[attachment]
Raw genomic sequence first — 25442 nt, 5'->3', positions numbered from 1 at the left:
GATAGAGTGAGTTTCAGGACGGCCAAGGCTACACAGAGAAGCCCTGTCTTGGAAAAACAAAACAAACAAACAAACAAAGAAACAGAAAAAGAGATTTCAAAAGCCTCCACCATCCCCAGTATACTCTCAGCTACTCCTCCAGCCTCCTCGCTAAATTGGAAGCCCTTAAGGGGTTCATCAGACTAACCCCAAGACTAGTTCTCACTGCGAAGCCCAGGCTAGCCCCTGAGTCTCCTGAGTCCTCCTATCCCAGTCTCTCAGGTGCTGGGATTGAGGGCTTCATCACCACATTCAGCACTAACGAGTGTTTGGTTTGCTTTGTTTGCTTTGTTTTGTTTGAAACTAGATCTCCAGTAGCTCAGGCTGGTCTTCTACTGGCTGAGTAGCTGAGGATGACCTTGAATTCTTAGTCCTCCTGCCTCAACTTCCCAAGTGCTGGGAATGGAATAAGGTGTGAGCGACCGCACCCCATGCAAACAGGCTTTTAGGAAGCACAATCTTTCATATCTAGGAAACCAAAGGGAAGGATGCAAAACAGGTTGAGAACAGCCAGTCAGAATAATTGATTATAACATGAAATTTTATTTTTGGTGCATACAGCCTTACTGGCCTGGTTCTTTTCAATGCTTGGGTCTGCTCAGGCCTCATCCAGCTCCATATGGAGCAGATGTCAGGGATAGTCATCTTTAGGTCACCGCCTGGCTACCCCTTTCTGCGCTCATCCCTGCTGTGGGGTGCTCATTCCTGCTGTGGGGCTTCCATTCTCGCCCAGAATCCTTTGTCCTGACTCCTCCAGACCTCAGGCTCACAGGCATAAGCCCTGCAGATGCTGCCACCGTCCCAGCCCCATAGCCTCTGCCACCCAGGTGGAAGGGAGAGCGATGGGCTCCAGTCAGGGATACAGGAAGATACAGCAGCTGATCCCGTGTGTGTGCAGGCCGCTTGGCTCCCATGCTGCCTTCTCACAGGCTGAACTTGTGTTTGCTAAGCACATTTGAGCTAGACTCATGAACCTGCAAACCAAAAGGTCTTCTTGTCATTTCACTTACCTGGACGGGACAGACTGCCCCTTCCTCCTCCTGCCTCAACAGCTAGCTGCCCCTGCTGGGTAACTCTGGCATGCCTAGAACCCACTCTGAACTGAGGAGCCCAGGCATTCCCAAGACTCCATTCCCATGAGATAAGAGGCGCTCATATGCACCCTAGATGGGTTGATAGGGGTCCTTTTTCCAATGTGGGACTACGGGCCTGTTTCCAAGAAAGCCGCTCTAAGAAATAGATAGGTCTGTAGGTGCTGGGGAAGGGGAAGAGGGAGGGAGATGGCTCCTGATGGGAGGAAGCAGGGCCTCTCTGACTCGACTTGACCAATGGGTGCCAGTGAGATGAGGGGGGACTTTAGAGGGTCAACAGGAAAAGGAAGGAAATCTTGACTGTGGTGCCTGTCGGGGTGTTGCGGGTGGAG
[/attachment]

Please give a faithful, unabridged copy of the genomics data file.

Raw genomic sequence first — 25442 nt, 5'->3', positions numbered from 1 at the left:
GATAGAGTGAGTTTCAGGACGGCCAAGGCTACACAGAGAAGCCCTGTCTTGGAAAAACAAAACAAACAAACAAACAAAGAAACAGAAAAAGAGATTTCAAAAGCCTCCACCATCCCCAGTATACTCTCAGCTACTCCTCCAGCCTCCTCGCTAAATTGGAAGCCCTTAAGGGGTTCATCAGACTAACCCCAAGACTAGTTCTCACTGCGAAGCCCAGGCTAGCCCCTGAGTCTCCTGAGTCCTCCTATCCCAGTCTCTCAGGTGCTGGGATTGAGGGCTTCATCACCACATTCAGCACTAACGAGTGTTTGGTTTGCTTTGTTTGCTTTGTTTTGTTTGAAACTAGATCTCCAGTAGCTCAGGCTGGTCTTCTACTGGCTGAGTAGCTGAGGATGACCTTGAATTCTTAGTCCTCCTGCCTCAACTTCCCAAGTGCTGGGAATGGAATAAGGTGTGAGCGACCGCACCCCATGCAAACAGGCTTTTAGGAAGCACAATCTTTCATATCTAGGAAACCAAAGGGAAGGATGCAAAACAGGTTGAGAACAGCCAGTCAGAATAATTGATTATAACATGAAATTTTATTTTTGGTGCATACAGCCTTACTGGCCTGGTTCTTTTCAATGCTTGGGTCTGCTCAGGCCTCATCCAGCTCCATATGGAGCAGATGTCAGGGATAGTCATCTTTAGGTCACCGCCTGGCTACCCCTTTCTGCGCTCATCCCTGCTGTGGGGTGCTCATTCCTGCTGTGGGGCTTCCATTCTCGCCCAGAATCCTTTGTCCTGACTCCTCCAGACCTCAGGCTCACAGGCATAAGCCCTGCAGATGCTGCCACCGTCCCAGCCCCATAGCCTCTGCCACCCAGGTGGAAGGGAGAGCGATGGGCTCCAGTCAGGGATACAGGAAGATACAGCAGCTGATCCCGTGTGTGTGCAGGCCGCTTGGCTCCCATGCTGCCTTCTCACAGGCTGAACTTGTGTTTGCTAAGCACATTTGAGCTAGACTCATGAACCTGCAAACCAAAAGGTCTTCTTGTCATTTCACTTACCTGGACGGGACAGACTGCCCCTTCCTCCTCCTGCCTCAACAGCTAGCTGCCCCTGCTGGGTAACTCTGGCATGCCTAGAACCCACTCTGAACTGAGGAGCCCAGGCATTCCCAAGACTCCATTCCCATGAGATAAGAGGCGCTCATATGCACCCTAGATGGGTTGATAGGGGTCCTTTTTCCAATGTGGGACTACGGGCCTGTTTCCAAGAAAGCCGCTCTAAGAAATAGATAGGTCTGTAGGTGCTGGGGAAGGGGAAGAGGGAGGGAGATGGCTCCTGATGGGAGGAAGCAGGGCCTCTCTGACTCGACTTGACCAATGGGTGCCAGTGAGATGAGGGGGGACTTTAGAGGGTCAACAGGAAAAGGAAGGAAATCTTGACTGTGGTGCCTGTCGGGGTGTTGCGGGTGGAG